Yet, picture what would have happened if Takata had acted the moment it discovered the problem. Certainly recalling 42 million cars and admitting the problem would have been a long and difficult journey, but Takata might have had a fighting chance for survival. However, Takata turned away from that road, probably because it would be so unusual to imagine admitting fault and making plans to remediate the problem at anything near the eventual scale that was required. Companies try to slow-walk their way through these situations for many reasons. There are serious reputation costs to being known as a producer of a dangerous product. They want to avoid setting aside large reserves for potential lawsuits, which would come right out of their profits. They try to minimize the number of times they are exposed to the expenses of repair or recall. And they refuse to admit harm out of fear that the admission will be used against them by plaintiffs’ lawyers to win more cases and exact higher awards than they might otherwise have to pay.
But it seemed as if there might be something else at work in how the leaders of companies respond, time after time, to situations that end up costing them far more than they might have if they had taken a different approach at the beginning. It’s called “normalcy” out of our strong desire to believe that the normal world we live in is still intact, and it’s a “bias” because it leads us to deny the new reality that exists. Our next reaction is to seek out information about the situation, and it has to be a lot to convince us that what seems to be happening really is happening. Research finds that people acting with a normalcy bias seek out four or more sources of information before they feel ready to act.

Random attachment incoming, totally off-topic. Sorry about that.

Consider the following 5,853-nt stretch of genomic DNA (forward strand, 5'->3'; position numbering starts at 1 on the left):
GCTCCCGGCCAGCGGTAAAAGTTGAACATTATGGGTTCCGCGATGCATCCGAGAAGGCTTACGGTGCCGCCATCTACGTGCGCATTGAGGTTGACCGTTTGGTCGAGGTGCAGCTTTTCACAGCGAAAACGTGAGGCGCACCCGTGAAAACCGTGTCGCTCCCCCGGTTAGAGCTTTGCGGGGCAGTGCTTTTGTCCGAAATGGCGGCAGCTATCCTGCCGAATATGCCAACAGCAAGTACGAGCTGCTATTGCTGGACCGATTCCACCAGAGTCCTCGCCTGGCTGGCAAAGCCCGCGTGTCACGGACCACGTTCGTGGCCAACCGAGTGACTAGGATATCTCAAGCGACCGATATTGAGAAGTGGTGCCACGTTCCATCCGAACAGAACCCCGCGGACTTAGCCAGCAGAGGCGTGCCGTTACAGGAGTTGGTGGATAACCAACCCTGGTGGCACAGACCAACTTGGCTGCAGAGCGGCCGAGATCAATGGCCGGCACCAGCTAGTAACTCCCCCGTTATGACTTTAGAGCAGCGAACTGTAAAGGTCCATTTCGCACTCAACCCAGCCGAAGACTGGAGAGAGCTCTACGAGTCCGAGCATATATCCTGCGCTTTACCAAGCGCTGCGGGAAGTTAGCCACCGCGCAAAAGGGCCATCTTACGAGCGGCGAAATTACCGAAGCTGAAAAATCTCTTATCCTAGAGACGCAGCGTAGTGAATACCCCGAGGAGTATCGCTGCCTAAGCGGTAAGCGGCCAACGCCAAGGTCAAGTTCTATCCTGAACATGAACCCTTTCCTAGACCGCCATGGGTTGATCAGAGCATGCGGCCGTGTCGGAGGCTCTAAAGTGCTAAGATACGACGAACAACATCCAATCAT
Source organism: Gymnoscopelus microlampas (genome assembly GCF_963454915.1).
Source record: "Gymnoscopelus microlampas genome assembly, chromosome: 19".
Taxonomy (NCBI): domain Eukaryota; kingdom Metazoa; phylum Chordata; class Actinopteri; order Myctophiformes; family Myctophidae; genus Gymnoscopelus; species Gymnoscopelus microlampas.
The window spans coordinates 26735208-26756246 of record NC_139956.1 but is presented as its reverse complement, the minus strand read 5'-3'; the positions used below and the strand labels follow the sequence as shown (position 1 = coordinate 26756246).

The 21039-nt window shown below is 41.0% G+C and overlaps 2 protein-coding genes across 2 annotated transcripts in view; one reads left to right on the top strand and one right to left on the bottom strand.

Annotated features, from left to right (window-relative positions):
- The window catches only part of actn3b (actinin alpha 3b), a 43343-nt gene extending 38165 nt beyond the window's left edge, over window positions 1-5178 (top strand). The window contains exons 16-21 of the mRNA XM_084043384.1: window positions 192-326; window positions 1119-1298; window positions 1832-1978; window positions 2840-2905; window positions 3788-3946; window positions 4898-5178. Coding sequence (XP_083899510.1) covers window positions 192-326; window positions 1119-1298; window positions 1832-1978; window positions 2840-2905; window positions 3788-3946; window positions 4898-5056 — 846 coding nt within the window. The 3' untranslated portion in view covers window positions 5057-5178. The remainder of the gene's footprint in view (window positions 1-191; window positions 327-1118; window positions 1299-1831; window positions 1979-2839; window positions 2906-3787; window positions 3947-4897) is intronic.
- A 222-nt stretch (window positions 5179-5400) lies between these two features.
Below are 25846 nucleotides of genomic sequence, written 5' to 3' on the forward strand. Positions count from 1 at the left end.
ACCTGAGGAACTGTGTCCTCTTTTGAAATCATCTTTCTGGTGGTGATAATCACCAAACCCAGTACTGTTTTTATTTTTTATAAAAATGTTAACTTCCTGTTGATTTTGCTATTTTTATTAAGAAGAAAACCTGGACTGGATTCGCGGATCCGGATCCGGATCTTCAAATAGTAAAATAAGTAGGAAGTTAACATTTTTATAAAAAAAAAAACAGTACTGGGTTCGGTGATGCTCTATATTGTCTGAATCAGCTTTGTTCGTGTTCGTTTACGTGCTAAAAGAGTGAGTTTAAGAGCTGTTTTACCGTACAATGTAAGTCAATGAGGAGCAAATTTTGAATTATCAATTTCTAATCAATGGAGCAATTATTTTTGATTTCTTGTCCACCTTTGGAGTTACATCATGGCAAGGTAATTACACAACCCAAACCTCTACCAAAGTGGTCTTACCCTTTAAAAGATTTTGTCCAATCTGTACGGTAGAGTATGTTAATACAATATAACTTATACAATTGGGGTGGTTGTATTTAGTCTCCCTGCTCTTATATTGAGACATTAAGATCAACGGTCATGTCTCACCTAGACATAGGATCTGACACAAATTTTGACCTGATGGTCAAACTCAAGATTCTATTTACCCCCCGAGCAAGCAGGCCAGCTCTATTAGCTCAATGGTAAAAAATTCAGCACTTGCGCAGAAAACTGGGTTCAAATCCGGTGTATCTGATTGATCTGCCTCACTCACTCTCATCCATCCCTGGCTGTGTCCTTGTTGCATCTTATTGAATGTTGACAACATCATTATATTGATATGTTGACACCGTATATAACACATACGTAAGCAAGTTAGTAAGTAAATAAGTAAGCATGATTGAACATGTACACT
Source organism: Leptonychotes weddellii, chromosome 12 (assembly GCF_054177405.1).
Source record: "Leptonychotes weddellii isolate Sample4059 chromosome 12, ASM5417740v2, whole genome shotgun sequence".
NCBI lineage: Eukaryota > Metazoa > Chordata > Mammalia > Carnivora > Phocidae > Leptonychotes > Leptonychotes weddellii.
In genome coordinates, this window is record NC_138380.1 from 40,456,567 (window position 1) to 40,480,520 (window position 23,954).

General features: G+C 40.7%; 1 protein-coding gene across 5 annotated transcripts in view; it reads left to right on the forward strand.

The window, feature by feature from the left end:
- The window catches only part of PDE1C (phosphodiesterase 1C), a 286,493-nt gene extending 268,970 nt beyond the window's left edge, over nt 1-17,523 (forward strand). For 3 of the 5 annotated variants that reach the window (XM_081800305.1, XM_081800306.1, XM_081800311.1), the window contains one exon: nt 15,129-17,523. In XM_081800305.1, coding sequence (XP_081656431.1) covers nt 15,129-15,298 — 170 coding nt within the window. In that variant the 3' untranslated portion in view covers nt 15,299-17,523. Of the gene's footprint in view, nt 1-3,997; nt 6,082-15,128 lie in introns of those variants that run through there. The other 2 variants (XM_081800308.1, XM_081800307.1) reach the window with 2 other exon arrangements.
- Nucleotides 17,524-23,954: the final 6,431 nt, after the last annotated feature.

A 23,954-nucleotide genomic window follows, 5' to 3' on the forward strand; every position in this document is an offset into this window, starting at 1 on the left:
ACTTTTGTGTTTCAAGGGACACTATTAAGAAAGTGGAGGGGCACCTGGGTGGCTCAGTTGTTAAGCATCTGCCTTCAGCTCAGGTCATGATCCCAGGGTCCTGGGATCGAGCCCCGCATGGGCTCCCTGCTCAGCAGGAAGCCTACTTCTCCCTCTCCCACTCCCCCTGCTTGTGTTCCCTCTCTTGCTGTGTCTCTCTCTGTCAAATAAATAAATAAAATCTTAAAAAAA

Some people who escape the normalcy bias may have had prior experiences with dangerous situations, giving them the advantage of pattern recognition to see what others don’t. What seems to help is good information that people take the time to focus on and believe, which is really, really hard to do; ask anyone who works for an airline and has to deliver the potentially lifesaving information of where the exits are in a plane.
So, if you are in a company that is facing an imminent catastrophic disaster, like exploding airbags on millions of cars, try to watch for signs that you and others are trapped in a corporate version of the normalcy bias. Red flags will include a narrative of denial that the situation is even occurring, accompanied perhaps by demonizing those who present confirming information about it. Especially worrisome will be the tendency to minimize the potential scale of the harm, since this will lead to stalling, minimal levels of response, and the inability to act big that is so characteristic of company-created disasters that destroy trust. What you can do is to seek out information that would shed light on the potential size of the disaster and the resulting scale of the trust betrayal. We imagine all kinds of things in companies, from how a new product might work, to the impact of a really smart move on the part of a competitor, or even how to respond to a novel coronavirus. Armed with the defense of understanding the normalcy bias, you might be able to extend your imagination to areas that matter at least as much, since they affect your impact on others and, fundamentally, whether you will be trusted.